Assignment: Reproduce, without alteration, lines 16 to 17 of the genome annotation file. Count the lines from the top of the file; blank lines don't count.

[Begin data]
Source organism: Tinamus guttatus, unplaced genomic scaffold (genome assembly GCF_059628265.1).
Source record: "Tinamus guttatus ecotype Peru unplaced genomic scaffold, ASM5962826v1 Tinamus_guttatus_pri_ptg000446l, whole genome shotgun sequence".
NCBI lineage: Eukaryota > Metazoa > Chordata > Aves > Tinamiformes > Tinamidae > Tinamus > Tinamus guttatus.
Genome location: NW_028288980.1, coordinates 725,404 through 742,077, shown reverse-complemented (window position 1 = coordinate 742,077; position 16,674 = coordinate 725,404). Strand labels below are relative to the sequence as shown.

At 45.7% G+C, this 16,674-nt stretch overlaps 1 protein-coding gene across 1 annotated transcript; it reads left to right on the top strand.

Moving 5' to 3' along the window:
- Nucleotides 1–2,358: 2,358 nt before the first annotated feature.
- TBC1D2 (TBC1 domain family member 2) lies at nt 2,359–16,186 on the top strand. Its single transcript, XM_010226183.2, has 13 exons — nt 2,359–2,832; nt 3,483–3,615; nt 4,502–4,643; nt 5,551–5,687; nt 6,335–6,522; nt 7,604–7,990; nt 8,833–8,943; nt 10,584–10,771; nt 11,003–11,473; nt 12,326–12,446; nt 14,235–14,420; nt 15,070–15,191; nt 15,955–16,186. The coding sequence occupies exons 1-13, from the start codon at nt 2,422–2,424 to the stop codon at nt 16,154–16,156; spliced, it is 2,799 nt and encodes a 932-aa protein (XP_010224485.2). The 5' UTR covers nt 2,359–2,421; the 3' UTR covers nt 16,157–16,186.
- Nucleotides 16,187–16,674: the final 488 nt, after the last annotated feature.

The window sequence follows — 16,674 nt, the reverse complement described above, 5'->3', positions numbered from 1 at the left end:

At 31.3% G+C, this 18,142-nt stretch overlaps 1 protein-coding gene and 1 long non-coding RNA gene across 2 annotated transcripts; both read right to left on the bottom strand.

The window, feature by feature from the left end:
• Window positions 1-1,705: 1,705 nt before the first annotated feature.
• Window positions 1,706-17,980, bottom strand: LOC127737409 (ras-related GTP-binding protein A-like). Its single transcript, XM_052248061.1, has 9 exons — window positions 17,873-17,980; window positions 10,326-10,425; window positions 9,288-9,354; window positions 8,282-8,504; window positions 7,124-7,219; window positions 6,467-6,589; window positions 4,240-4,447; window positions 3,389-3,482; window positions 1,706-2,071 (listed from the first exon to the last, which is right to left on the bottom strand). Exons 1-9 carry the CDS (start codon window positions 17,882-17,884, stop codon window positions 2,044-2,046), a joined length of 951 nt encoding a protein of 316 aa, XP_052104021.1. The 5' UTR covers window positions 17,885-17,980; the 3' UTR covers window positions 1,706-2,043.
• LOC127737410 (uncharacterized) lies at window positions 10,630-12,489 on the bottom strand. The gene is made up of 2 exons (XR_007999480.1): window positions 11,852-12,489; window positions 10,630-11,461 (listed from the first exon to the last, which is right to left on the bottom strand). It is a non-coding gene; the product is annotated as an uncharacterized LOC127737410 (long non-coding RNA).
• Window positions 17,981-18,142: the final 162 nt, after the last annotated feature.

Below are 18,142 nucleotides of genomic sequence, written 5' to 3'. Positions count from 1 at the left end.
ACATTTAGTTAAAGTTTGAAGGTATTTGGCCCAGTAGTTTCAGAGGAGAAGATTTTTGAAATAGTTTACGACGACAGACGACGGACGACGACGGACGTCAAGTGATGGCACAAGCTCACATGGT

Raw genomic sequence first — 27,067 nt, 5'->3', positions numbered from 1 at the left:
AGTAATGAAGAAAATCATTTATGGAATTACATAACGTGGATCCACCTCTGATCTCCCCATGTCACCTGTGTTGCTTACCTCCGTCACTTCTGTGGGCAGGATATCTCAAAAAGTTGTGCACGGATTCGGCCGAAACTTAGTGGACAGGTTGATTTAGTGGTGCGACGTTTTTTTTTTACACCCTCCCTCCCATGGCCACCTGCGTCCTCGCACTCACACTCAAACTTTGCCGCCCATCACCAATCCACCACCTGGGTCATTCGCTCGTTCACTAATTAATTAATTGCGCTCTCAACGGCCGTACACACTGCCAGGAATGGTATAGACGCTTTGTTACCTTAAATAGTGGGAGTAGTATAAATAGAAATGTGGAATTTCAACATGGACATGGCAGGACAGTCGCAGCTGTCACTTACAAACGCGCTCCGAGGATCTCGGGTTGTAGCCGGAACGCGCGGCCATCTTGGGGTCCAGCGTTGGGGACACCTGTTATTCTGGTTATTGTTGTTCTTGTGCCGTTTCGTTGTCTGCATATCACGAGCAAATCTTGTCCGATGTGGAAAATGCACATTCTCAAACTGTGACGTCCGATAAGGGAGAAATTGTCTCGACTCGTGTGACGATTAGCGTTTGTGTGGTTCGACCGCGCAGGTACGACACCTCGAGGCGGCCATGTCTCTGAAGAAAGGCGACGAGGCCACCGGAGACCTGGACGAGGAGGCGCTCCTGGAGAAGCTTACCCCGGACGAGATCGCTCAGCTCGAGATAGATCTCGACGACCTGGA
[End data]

• Window positions 17,981-18,142: the final 162 nt, after the last annotated feature.

Below are 18,142 nucleotides of genomic sequence, written 5' to 3'. Positions count from 1 at the left end.